Dutch brewing giant Heineken is looking to raise its stake in India’s largest brewer, United Breweries Ltd, to gain full management control as it bets on the country’s growing thirst for beer.
Heineken is the single-largest shareholder in United Breweries, maker of Kingfisher beer, with a 42.07 percent stake.
According to Reuters, it now plans to take that holding beyond 50 percent by buying shares from indebted liquor baron Vijay Mallya.
The stake increase – a bet on one of the world’s fastest growing beer markets by the world’s third-largest brewer – will be completed in phases over the next couple of years, according to two sources quoted by Reuters.
The total cost of Heineken’s India bet is unclear as the sources said talks were still in the early stages.
At United Breweries’ current market price, the deal could be worth more than £600 billion if the brewer takes on the full 32.6 percent share held by Mallya and related companies.
The sources said it was too soon to say if Mallya would retain a minority stake in United Breweries, if and when the planned Heineken share increase is completed.
Heineken has declined to comment.
A spokesman for UB Group, Mallya’s group holding company, told Reuters there had been no discussions on a stake sale in United Breweries.
Heineken indirectly acquired a 37.5 percent stake in United Breweries following its takeover of Scottish & Newcastle in January, 2008.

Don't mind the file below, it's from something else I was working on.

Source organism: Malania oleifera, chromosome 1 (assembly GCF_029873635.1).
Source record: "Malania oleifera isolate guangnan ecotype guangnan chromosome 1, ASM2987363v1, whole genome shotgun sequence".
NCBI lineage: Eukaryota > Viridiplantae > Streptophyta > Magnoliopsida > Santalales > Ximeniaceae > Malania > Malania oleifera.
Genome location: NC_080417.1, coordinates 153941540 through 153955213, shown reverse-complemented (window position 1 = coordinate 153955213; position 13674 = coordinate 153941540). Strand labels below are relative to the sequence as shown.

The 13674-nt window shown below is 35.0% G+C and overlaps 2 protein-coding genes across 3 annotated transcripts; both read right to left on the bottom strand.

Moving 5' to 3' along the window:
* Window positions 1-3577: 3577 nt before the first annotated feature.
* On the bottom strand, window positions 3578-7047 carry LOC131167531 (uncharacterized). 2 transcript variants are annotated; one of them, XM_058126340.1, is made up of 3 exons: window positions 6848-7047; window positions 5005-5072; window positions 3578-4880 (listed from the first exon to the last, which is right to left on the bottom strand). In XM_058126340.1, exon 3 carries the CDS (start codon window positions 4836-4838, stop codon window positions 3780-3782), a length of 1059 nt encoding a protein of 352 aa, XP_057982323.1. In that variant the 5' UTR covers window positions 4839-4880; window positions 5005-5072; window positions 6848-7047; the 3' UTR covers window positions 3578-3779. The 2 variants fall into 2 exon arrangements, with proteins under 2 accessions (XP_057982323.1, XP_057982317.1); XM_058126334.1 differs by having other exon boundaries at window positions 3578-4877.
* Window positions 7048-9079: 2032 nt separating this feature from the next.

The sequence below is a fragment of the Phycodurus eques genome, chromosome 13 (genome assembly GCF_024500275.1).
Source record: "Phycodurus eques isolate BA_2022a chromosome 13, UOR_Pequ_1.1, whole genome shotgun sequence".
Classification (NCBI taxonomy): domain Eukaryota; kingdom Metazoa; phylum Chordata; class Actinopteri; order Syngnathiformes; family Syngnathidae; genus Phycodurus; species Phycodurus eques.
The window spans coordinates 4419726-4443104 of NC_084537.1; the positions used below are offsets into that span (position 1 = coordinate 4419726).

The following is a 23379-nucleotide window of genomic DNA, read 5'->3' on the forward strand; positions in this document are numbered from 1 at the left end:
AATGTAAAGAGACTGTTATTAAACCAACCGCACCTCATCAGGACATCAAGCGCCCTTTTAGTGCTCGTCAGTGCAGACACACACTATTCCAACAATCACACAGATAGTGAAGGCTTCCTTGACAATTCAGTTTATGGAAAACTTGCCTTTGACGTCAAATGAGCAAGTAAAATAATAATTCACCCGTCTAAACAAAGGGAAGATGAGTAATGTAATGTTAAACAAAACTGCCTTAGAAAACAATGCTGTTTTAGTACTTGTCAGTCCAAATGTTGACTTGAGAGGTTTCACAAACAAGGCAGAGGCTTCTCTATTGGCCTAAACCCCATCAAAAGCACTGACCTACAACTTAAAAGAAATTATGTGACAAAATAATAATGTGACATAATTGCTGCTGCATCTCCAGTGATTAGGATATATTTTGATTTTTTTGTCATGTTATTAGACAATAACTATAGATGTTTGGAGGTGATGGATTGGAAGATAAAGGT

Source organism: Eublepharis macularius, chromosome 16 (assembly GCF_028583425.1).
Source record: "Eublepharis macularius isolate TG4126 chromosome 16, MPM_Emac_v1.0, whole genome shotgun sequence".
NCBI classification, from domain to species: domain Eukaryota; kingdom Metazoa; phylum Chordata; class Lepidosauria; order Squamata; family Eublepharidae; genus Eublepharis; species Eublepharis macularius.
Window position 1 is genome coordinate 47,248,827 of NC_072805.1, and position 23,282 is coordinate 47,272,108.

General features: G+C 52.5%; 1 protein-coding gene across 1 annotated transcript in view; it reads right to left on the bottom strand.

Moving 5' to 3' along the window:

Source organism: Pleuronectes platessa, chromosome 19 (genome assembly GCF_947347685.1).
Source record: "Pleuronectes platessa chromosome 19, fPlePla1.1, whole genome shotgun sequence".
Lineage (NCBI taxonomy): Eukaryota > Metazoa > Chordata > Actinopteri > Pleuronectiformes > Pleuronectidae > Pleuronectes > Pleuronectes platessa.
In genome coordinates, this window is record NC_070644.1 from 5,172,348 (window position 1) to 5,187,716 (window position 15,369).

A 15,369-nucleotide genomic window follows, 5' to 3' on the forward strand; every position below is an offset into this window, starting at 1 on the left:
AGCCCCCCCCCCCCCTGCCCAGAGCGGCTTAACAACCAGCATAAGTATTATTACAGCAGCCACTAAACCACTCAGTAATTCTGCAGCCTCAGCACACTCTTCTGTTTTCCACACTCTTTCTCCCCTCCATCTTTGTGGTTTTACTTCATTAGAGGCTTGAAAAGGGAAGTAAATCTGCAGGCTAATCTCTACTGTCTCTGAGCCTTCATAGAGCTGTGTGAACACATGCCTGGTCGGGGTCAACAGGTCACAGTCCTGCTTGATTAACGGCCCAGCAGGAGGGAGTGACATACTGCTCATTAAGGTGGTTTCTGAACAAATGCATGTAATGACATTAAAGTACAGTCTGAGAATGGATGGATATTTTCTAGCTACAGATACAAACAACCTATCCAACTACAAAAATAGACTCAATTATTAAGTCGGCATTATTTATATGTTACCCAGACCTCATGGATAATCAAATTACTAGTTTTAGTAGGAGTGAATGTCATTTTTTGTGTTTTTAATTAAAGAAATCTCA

It subsequently raised the stake by buying shares in the open market.
India’s beer market is growing significantly faster than the world average, largely because it is still very small.
Indians consume on average about 2 litres of beer a year, compared with 18 litres in Asia and 57 litres in western Europe.
Two-thirds of Indians don’t drink alcohol at all, often for religious or cultural reasons, but rapid urbanisation and a fast-growing middle class are changing consumption habits, making India an attractive market for global brewers.
India does not boast many significant local brewers, leaving space for global giants to covet a spot, including Danish brewer Carlsberg and SABMiller.
Asia-Pacific, which accounts for almost a fifth of Heineken’s operating profit, was the company’s fastest growing market in the first half of this year.
Heineken’s plans to increase its presence in India, however, also come against the backdrop of Mallya’s financial troubles.
The high profile businessman, whose father turned United Breweries into India’s leading brewery, is under pressure from lenders to repay hefty dues linked to ill-judged expansion, including his defunct Kingfisher Airlines.
Mallya’s business empire previously included India’s largest spirits company United Spirits, but he sold most of his shares in the company and gave management control to Britain’s Diageo Plc in 2012.
“United Breweries will need to make huge investments over the next few years on distribution network as well as new products,” said one of the sources.
“Heineken, as a majority owner of the company, is in a better position to do that.”
Besides Kingfisher, United Breweries makes and sells 14 other brands including London Pilsner.